BarNet Documenation

Mounting disks on the BarNet Backup Server - Windows XP version


This document describes how to mount disks on the BarNet Backup server under Windows XP. For other versions of Windows it works the same, but the dialogs can be different.

Technical background

The authentication mechanisms on the BarNet Backup Server all use your BarNet username and the corresponding password. (This is not the same as your LAN password)

Under Windows, disks can be mounted via the following protocols:

  • SMB: Use the share \\backup\username
  • HTTP: Use the share
  • FTP: Use the share
Please note that the above mentioned shares are treated as disks. While it might work in the Windows Explorer, other programs might not work properly unless you have shares which are deeper, for example \\backup\username\foo.

How to mount the disks

From the Start Menu, select My Network Places. If that option is not available in the Start Menu, select My Computer first and then select My Network Places. In the window which pops up select the Add a network place option.

In the wizard popping up, choose the Other network location.

Inside the BarNet network, the network location is \\backup\username. If you want to use it from outside the BarNet network, use \\\username. If you press the Next button, it might ask you for an username and password. Fill in your BarNet username and password there.

This is the text under the icon.

And click on finish to complete it. A new window will pop up, but right now it is empty.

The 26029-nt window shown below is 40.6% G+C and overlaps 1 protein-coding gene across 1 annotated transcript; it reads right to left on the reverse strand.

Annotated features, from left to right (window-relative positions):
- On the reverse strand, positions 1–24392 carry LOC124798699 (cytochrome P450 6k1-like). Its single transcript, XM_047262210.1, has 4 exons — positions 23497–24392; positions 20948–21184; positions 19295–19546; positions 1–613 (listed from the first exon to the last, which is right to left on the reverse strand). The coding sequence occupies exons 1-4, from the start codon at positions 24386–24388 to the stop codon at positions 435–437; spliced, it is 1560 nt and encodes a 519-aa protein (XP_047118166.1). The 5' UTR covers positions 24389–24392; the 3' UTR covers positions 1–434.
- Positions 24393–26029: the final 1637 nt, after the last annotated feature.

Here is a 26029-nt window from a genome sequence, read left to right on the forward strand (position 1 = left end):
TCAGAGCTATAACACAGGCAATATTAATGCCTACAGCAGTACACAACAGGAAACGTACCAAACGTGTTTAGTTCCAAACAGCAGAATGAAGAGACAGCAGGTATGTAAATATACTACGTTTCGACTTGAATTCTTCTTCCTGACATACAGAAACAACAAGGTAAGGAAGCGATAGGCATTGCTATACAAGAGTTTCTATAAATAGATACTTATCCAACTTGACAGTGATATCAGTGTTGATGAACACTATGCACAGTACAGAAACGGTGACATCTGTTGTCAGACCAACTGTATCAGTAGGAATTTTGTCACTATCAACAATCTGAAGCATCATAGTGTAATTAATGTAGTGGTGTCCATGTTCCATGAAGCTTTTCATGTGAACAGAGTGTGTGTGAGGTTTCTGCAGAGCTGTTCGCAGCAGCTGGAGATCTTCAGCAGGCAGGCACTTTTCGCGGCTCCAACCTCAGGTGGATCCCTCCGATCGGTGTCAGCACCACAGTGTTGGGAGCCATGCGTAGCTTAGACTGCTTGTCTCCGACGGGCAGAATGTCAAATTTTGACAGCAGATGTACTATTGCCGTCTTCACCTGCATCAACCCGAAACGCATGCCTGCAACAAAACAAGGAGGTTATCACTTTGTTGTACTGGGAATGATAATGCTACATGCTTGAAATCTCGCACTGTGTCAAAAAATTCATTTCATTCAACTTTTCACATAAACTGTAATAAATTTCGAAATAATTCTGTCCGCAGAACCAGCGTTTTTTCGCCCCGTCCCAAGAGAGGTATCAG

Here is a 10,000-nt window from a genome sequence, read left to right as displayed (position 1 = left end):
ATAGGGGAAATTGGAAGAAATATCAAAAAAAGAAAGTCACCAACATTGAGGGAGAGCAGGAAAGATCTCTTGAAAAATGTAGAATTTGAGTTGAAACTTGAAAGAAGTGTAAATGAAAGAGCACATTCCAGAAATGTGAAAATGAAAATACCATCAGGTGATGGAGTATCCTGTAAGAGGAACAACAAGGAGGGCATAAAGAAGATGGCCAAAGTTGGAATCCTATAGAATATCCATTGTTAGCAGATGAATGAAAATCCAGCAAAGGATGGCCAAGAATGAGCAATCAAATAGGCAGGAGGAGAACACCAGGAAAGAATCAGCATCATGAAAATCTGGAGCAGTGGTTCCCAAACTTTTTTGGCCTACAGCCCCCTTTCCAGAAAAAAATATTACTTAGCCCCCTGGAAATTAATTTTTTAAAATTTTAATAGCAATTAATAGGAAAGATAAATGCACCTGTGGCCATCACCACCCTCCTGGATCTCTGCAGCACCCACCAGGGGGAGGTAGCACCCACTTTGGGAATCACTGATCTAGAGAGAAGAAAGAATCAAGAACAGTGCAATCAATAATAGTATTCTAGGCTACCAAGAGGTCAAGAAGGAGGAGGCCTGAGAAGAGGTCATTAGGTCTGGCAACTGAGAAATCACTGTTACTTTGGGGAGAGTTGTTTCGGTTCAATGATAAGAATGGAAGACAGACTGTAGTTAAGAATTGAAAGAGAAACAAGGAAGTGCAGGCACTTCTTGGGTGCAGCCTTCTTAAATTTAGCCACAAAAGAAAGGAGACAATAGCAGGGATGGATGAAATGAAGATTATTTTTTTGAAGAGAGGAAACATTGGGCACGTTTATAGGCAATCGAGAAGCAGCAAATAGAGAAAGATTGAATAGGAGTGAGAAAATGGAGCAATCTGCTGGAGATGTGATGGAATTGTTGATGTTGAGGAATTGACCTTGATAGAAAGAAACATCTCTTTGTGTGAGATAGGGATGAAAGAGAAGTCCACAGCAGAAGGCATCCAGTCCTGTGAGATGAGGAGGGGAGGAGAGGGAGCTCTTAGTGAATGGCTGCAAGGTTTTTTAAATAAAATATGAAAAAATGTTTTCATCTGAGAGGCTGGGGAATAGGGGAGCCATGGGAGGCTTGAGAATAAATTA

The disk is now still empty. But if you make a directory in it (click with the right hand mouse button, select new and select folder. The new folder is called New Folder, but it can of course be renamed to something else like My Backups. Do this now so we can continue with the guide.

We are going to make another Network Place. Close all the windows first and select My Network Places from the Start Menu again. The next Network Place to add is the newly created directory.

Don't forget to give it a proper name...

And to finish it... Close all the windows, and open My Network Places again.

Please compare the two icons. The first one is a folder connected to a network, the second one is a folder. Experiences have shown that some programs complain or don't fail to work properly if you don't use Network Places which are at least one folder deep.

If you're old-school and want to call your network disks with a drive letter, that's also possible! Go to the My Network Places option in the Start Menu and select Tools -> Map Network Drive from the menu.

Select one of the drive letters free and choose an online folder.

Now the X: drive is the same as \\\edwin\My Backups.

And even in the Command Prompt you can access the files via the X: drive.

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